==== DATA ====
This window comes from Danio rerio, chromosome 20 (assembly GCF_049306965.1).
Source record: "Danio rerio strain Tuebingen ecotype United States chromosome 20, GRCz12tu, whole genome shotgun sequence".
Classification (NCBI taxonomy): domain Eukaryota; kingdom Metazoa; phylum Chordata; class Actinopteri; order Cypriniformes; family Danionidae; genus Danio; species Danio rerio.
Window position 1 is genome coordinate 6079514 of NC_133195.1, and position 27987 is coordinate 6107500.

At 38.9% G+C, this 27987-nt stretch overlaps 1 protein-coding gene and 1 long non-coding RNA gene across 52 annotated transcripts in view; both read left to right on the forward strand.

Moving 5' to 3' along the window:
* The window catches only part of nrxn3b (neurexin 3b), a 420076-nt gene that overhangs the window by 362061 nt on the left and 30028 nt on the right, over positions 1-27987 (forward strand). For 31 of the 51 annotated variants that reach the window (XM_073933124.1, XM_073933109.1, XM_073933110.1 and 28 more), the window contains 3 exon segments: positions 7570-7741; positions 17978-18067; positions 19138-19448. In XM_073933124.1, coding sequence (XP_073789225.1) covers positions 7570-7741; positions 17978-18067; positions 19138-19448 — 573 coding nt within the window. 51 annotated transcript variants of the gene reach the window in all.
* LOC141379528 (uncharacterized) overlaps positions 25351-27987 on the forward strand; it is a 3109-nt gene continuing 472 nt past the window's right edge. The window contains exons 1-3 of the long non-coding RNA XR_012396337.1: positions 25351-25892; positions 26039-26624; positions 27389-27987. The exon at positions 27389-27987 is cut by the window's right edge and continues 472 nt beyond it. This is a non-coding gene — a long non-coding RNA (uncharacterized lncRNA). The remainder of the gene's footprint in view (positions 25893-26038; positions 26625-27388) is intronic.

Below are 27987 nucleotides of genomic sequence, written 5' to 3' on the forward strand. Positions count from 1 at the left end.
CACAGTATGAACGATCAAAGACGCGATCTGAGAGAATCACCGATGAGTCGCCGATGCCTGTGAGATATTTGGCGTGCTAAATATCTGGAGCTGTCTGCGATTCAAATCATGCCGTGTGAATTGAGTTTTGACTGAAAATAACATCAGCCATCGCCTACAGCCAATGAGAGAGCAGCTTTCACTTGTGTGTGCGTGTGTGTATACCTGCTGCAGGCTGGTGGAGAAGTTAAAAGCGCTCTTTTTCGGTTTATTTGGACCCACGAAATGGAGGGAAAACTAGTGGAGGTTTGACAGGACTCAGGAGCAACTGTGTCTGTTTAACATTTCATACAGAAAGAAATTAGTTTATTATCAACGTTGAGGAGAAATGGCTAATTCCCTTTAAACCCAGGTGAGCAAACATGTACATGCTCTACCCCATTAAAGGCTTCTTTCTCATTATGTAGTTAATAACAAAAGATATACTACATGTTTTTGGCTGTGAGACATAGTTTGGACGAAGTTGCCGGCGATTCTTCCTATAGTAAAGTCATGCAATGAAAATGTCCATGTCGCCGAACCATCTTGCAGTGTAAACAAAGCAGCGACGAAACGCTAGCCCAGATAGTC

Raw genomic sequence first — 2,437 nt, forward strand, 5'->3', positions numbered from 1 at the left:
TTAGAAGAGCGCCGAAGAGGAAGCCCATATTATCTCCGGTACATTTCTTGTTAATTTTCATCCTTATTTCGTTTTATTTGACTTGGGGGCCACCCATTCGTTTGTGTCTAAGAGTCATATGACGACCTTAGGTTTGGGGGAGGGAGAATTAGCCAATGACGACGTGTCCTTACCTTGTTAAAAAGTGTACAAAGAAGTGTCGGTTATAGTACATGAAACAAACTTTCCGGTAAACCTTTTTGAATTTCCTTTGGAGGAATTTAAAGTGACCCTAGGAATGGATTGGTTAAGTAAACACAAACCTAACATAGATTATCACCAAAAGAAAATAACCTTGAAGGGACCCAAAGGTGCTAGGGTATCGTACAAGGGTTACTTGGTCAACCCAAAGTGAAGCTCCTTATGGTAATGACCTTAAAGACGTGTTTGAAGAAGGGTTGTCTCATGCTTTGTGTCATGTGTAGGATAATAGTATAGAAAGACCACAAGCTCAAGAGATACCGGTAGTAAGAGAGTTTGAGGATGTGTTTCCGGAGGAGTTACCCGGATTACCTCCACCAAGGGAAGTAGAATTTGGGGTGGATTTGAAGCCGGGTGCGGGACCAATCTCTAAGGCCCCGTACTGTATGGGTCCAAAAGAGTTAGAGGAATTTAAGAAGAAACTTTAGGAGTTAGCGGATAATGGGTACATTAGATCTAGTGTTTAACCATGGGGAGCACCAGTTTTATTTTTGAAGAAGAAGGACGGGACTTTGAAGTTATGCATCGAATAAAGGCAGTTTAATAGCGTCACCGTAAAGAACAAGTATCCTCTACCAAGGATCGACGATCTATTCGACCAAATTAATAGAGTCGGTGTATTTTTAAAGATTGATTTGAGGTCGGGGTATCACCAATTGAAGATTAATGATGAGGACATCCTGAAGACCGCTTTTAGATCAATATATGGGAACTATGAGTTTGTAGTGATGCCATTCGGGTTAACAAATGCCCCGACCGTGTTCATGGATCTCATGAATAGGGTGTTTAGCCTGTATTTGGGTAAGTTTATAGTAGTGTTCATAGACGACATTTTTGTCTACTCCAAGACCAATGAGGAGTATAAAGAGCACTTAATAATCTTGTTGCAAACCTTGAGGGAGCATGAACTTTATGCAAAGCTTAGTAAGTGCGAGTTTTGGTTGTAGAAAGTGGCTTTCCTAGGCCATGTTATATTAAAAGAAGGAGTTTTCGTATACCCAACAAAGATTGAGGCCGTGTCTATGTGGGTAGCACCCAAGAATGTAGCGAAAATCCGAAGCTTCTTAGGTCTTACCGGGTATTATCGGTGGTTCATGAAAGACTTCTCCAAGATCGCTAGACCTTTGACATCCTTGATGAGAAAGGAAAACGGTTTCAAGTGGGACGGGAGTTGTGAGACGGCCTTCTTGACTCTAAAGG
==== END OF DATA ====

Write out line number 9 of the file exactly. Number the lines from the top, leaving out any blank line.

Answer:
Below are 27987 nucleotides of genomic sequence, written 5' to 3' on the forward strand. Positions count from 1 at the left end.